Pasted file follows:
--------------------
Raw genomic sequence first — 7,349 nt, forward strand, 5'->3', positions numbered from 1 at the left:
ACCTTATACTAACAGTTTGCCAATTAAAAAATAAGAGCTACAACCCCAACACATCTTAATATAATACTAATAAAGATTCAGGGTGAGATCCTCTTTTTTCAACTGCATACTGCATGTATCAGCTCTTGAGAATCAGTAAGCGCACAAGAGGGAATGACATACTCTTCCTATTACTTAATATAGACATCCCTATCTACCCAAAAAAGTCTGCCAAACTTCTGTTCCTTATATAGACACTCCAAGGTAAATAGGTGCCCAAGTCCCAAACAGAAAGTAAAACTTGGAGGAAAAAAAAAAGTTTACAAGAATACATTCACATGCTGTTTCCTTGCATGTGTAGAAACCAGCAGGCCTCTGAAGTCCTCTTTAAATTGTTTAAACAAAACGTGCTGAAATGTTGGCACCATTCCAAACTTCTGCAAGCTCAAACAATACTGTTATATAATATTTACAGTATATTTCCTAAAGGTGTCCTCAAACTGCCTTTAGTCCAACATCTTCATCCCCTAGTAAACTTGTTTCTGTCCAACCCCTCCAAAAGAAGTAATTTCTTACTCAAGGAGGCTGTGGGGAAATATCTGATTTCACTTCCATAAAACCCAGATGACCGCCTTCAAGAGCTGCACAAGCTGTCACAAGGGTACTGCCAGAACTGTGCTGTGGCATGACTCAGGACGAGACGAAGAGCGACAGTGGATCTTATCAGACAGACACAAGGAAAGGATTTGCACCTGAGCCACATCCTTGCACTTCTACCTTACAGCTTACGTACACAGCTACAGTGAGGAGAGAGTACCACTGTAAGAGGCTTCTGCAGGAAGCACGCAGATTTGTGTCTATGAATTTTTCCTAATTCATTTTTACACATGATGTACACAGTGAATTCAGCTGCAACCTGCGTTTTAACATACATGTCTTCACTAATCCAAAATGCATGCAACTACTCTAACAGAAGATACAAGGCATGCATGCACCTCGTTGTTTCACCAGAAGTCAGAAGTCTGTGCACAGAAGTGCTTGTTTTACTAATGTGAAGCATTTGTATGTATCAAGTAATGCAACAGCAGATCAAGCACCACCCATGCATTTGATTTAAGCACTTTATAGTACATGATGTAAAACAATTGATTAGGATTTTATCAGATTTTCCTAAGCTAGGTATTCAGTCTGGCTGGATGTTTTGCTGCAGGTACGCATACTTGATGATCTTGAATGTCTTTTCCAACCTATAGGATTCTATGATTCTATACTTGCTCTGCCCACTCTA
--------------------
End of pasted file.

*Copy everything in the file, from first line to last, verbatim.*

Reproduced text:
Raw genomic sequence first — 7,349 nt, forward strand, 5'->3', positions numbered from 1 at the left:
ACCTTATACTAACAGTTTGCCAATTAAAAAATAAGAGCTACAACCCCAACACATCTTAATATAATACTAATAAAGATTCAGGGTGAGATCCTCTTTTTTCAACTGCATACTGCATGTATCAGCTCTTGAGAATCAGTAAGCGCACAAGAGGGAATGACATACTCTTCCTATTACTTAATATAGACATCCCTATCTACCCAAAAAAGTCTGCCAAACTTCTGTTCCTTATATAGACACTCCAAGGTAAATAGGTGCCCAAGTCCCAAACAGAAAGTAAAACTTGGAGGAAAAAAAAAAGTTTACAAGAATACATTCACATGCTGTTTCCTTGCATGTGTAGAAACCAGCAGGCCTCTGAAGTCCTCTTTAAATTGTTTAAACAAAACGTGCTGAAATGTTGGCACCATTCCAAACTTCTGCAAGCTCAAACAATACTGTTATATAATATTTACAGTATATTTCCTAAAGGTGTCCTCAAACTGCCTTTAGTCCAACATCTTCATCCCCTAGTAAACTTGTTTCTGTCCAACCCCTCCAAAAGAAGTAATTTCTTACTCAAGGAGGCTGTGGGGAAATATCTGATTTCACTTCCATAAAACCCAGATGACCGCCTTCAAGAGCTGCACAAGCTGTCACAAGGGTACTGCCAGAACTGTGCTGTGGCATGACTCAGGACGAGACGAAGAGCGACAGTGGATCTTATCAGACAGACACAAGGAAAGGATTTGCACCTGAGCCACATCCTTGCACTTCTACCTTACAGCTTACGTACACAGCTACAGTGAGGAGAGAGTACCACTGTAAGAGGCTTCTGCAGGAAGCACGCAGATTTGTGTCTATGAATTTTTCCTAATTCATTTTTACACATGATGTACACAGTGAATTCAGCTGCAACCTGCGTTTTAACATACATGTCTTCACTAATCCAAAATGCATGCAACTACTCTAACAGAAGATACAAGGCATGCATGCACCTCGTTGTTTCACCAGAAGTCAGAAGTCTGTGCACAGAAGTGCTTGTTTTACTAATGTGAAGCATTTGTATGTATCAAGTAATGCAACAGCAGATCAAGCACCACCCATGCATTTGATTTAAGCACTTTATAGTACATGATGTAAAACAATTGATTAGGATTTTATCAGATTTTCCTAAGCTAGGTATTCAGTCTGGCTGGATGTTTTGCTGCAGGTACGCATACTTGATGATCTTGAATGTCTTTTCCAACCTATAGGATTCTATGATTCTATACTTGCTCTGCCCACTCTA